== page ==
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In this day and age, it is absolutely essential for brands to have a virtual presence. For some this comes naturally, others can use a little help. Read this to learn some easy steps to take your brand into the digital age.Read more
Simplify to amplify might initially sound like an oxymoron. Believe us, we get it. Change in perspective is hard. In a culture where we are pitched “more is more”, hearing the opposite can cause pause. However, when faced with a multitude of tasks with complex workflows, it is difficult to compartmentalize. Distractions, stress, and mind mush all hinder the ability to complete work in a focused and timely manner. Here are three ways to simplify to amplify your workflow to get stuff done.
Yep, you heard us. On the surface, multitasking looks like an efficient way to complete multiple things at once.In reality, however, most of our brains are unable to effectively process all of the intricacies of multiple tasks. According to an article written by theCleveland Clinic, only 2.5% of people can actually multitask. For the rest of us, when we attempt to overexert our focus abilities by attempting to interweave complex tasks, our focus is thereby divided. It doesn’t take a genius to conclude that this leaves our work vulnerable to mistakes and oversight. When our attention is divided between several different important jobs, it isn’t a matter of if you are going to make a big error, but when.Think of multitasking as a wolf in sheep’s clothing. On the outside it might make sense to let it into your workflow because it appears to belong there.However, it truly is just waiting for the perfect time to bite you in the hindquarters. By focusing on one singular objective at a time, you simplify your workflow, and amplify your efficiency. Now, you must be asking, “What is the most effective way to work on my tasks, then?” We are so glad you asked.Enter number two on our list…
And, no, we aren’t talking about running on the track, or sprinting downhill on your tandem bike. Our brains have limited capacity in what they can do before attention starts to deviate. We have been taught to put our nose to the grindstone, and to not let up until the work is finished. However, it is probably safe to assume we have all found ourselves become willingly distracted with other less important tasks while working on something that is priority. That’s why work sprints, or highly focused, shorter stints of work, are much more effective than partially engaged, attention-divided work for hours at a time. Here is what we suggest. Turn off your notifications for email, texts, and social media (airplane mode works great for this). Then, set a timer for 40 minutes. Make it a goal that within those 40 minutes, you remain undistracted, regardless of what intrusive reminders may invade your thoughts. Metaphorically, push them aside and redirect your attention to the task at hand. When the 40 minutes is up, get up and break for 20 minutes. Get a cup of coffee, take a walk, check your phone, respond to Slack. The goal of the recovery period is to relax and recover for the next sprint ahead. When that is over, do the same thing again. This is a simple and proven method to increase productivity and refresh mental energy.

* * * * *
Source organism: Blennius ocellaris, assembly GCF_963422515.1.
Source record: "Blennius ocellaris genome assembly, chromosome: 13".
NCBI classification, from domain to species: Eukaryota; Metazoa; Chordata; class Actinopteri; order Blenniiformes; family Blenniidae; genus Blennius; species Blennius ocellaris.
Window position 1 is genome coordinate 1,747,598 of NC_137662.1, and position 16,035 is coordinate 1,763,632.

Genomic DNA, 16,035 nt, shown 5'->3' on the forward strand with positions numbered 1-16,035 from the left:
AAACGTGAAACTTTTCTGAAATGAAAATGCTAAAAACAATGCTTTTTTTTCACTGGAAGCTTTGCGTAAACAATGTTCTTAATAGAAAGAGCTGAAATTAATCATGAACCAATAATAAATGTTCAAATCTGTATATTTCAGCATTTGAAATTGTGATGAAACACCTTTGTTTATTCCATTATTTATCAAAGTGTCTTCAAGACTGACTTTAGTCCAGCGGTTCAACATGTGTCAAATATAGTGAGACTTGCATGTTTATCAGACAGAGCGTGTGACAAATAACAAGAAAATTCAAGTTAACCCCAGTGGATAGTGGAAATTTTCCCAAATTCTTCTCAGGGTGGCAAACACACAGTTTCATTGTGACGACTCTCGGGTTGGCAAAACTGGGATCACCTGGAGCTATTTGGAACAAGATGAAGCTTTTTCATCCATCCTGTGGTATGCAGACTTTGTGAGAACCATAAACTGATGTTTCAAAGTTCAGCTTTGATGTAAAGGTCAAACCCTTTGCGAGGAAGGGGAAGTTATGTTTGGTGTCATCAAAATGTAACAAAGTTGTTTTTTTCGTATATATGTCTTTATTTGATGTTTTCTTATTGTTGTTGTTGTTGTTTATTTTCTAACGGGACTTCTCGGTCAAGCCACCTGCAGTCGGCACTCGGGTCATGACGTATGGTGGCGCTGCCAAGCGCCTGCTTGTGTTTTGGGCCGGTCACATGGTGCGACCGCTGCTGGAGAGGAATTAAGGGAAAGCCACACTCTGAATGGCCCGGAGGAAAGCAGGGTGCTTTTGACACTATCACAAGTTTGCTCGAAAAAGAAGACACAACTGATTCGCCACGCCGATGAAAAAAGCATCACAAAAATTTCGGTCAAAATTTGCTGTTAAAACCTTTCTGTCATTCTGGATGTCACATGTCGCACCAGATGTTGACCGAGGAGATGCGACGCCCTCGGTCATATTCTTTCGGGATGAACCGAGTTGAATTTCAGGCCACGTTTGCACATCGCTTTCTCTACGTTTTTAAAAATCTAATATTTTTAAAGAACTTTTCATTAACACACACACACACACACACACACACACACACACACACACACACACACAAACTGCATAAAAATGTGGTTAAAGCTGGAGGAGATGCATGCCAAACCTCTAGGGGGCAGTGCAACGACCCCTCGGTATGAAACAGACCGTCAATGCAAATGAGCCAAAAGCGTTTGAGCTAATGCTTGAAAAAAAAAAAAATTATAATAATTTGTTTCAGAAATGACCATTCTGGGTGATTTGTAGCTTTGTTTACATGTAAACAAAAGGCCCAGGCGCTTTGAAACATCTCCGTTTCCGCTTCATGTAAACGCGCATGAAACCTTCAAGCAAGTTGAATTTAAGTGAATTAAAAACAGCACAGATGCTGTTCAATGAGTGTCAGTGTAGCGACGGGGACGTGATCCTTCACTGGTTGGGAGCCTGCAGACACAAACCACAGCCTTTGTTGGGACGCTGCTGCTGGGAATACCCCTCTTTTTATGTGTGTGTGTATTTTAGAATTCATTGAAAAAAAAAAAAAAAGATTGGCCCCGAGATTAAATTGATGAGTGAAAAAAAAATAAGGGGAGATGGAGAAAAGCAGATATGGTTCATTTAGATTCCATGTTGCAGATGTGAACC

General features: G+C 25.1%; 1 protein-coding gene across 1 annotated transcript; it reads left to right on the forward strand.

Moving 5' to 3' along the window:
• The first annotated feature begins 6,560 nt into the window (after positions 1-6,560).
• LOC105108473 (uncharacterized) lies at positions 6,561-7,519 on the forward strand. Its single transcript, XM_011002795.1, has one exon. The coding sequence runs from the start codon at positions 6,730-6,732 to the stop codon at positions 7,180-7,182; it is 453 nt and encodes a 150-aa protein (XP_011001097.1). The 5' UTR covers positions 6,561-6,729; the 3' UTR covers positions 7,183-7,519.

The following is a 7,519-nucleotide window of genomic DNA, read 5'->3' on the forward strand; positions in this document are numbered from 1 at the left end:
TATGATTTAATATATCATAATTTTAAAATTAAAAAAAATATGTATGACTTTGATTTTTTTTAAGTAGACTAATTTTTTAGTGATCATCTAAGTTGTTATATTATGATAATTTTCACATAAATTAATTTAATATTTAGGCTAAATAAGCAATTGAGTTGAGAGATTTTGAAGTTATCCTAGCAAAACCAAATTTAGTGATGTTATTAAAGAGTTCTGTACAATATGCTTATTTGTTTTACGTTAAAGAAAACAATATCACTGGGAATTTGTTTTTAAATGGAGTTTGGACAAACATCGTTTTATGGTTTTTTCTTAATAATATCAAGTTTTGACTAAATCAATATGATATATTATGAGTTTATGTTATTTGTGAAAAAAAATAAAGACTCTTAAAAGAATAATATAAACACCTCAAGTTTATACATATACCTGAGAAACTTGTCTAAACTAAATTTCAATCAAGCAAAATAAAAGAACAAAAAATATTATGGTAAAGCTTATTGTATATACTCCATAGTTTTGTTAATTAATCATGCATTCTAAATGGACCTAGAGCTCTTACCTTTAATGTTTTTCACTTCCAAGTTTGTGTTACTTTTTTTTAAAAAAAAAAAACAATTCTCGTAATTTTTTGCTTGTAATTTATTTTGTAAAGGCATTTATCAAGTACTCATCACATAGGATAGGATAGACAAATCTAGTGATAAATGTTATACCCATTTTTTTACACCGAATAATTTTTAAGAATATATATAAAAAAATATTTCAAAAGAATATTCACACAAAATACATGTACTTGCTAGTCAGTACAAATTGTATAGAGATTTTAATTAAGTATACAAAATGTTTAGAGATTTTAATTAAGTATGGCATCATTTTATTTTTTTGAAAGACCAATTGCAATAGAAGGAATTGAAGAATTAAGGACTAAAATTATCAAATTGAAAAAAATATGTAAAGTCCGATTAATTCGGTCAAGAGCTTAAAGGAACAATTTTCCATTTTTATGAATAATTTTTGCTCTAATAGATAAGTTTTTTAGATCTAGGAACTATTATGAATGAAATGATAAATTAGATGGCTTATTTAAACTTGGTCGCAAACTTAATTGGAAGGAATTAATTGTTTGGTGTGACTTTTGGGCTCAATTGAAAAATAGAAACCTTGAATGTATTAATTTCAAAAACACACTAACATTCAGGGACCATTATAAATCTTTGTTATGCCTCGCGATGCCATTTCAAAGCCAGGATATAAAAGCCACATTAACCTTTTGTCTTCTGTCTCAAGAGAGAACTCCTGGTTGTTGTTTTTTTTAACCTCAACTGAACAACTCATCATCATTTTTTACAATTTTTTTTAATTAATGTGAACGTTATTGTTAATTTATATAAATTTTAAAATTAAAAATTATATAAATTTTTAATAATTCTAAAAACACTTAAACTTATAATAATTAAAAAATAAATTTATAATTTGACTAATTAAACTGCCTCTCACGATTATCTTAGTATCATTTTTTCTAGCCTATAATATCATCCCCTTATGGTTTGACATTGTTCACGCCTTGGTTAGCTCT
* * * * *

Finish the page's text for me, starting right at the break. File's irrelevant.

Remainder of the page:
Ok, so what should you work on during your non-multitasking work sprint? This is where a short-but-sweet list of your top five objectives of the day will be imperative to simplifying and amplifying daily operations in your business. First, let’s address why physically writing (or typing) a list makes such a difference. Lists are the most fundamental of organizational tools. When used correctly, they can create an efficient order of operations that streamline work. However, if the list of tasks has 18 items, this risks attention being divided between them. Instead, we suggest only five tasks be written for the day. Why? When a list is limited to only five slots, it forces us to prioritize the truly important work for that day. The second reason is we advocate for a top five list is rooted in psychology. The act of checking off tasks on a list releases dopamine, which makes you feel good, and motivates you to keep going. If the list is too big, it can overshadow the wonderful effects of your brain telling you, “Great job; have a dopamine cookie”. And who turns away cookies?
Due to their ease of application, we are pretty confident that you will notice a positive difference in company output when applying these three tips. Although there are tens, maybe hundreds, more ways to simplify to amplify your work life, we hope that these three kickstart you to a new kind of workflow. Just remember, any kind of change in routine takes practice. However, we are convinced that once you implement this in your organization, you will be pleased to see what happens once you lead by example in these ways. If you or your team need help with workflows in your marketing, we can help! Contact us to speak to one of our spokes-persons today!